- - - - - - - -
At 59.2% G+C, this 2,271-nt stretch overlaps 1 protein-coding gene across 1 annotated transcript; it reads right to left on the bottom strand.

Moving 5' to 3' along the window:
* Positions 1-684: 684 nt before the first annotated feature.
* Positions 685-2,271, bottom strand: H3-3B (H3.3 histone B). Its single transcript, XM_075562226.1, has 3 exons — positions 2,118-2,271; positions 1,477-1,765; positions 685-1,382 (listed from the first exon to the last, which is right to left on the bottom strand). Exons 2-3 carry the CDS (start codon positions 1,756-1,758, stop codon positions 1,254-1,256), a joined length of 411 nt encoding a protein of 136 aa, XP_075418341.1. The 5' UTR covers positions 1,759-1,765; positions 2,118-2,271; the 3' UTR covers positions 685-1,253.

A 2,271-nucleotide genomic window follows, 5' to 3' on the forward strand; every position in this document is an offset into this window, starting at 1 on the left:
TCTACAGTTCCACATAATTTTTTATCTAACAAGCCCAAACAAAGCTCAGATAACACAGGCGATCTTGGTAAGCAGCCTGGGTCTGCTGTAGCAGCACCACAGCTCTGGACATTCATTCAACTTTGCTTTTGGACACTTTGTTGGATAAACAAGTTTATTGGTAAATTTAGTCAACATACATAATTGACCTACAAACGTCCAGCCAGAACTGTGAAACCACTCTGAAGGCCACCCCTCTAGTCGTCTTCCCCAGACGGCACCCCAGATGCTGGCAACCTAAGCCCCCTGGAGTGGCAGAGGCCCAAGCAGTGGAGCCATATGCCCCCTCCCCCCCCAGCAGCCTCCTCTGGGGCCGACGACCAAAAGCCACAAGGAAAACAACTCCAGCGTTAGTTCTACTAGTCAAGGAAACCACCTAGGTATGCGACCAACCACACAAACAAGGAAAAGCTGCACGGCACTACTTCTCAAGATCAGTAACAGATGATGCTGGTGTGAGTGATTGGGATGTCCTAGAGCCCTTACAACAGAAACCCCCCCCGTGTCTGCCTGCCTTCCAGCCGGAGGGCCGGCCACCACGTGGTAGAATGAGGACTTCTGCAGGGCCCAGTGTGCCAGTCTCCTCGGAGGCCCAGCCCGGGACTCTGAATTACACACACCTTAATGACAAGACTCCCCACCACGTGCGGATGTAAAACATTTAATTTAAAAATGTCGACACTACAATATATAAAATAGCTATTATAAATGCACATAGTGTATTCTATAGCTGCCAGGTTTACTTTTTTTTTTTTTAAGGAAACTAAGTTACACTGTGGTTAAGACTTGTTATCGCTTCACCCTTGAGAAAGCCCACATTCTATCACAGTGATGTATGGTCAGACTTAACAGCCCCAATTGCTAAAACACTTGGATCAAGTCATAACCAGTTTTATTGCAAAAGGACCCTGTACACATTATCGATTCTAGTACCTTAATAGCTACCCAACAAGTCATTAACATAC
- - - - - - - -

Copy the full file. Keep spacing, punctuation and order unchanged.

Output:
At 59.2% G+C, this 2,271-nt stretch overlaps 1 protein-coding gene across 1 annotated transcript; it reads right to left on the bottom strand.

Moving 5' to 3' along the window:
* Positions 1-684: 684 nt before the first annotated feature.
* Positions 685-2,271, bottom strand: H3-3B (H3.3 histone B). Its single transcript, XM_075562226.1, has 3 exons — positions 2,118-2,271; positions 1,477-1,765; positions 685-1,382 (listed from the first exon to the last, which is right to left on the bottom strand). Exons 2-3 carry the CDS (start codon positions 1,756-1,758, stop codon positions 1,254-1,256), a joined length of 411 nt encoding a protein of 136 aa, XP_075418341.1. The 5' UTR covers positions 1,759-1,765; positions 2,118-2,271; the 3' UTR covers positions 685-1,253.

A 2,271-nucleotide genomic window follows, 5' to 3' on the forward strand; every position in this document is an offset into this window, starting at 1 on the left:
TCTACAGTTCCACATAATTTTTTATCTAACAAGCCCAAACAAAGCTCAGATAACACAGGCGATCTTGGTAAGCAGCCTGGGTCTGCTGTAGCAGCACCACAGCTCTGGACATTCATTCAACTTTGCTTTTGGACACTTTGTTGGATAAACAAGTTTATTGGTAAATTTAGTCAACATACATAATTGACCTACAAACGTCCAGCCAGAACTGTGAAACCACTCTGAAGGCCACCCCTCTAGTCGTCTTCCCCAGACGGCACCCCAGATGCTGGCAACCTAAGCCCCCTGGAGTGGCAGAGGCCCAAGCAGTGGAGCCATATGCCCCCTCCCCCCCCAGCAGCCTCCTCTGGGGCCGACGACCAAAAGCCACAAGGAAAACAACTCCAGCGTTAGTTCTACTAGTCAAGGAAACCACCTAGGTATGCGACCAACCACACAAACAAGGAAAAGCTGCACGGCACTACTTCTCAAGATCAGTAACAGATGATGCTGGTGTGAGTGATTGGGATGTCCTAGAGCCCTTACAACAGAAACCCCCCCCGTGTCTGCCTGCCTTCCAGCCGGAGGGCCGGCCACCACGTGGTAGAATGAGGACTTCTGCAGGGCCCAGTGTGCCAGTCTCCTCGGAGGCCCAGCCCGGGACTCTGAATTACACACACCTTAATGACAAGACTCCCCACCACGTGCGGATGTAAAACATTTAATTTAAAAATGTCGACACTACAATATATAAAATAGCTATTATAAATGCACATAGTGTATTCTATAGCTGCCAGGTTTACTTTTTTTTTTTTTAAGGAAACTAAGTTACACTGTGGTTAAGACTTGTTATCGCTTCACCCTTGAGAAAGCCCACATTCTATCACAGTGATGTATGGTCAGACTTAACAGCCCCAATTGCTAAAACACTTGGATCAAGTCATAACCAGTTTTATTGCAAAAGGACCCTGTACACATTATCGATTCTAGTACCTTAATAGCTACCCAACAAGTCATTAACATAC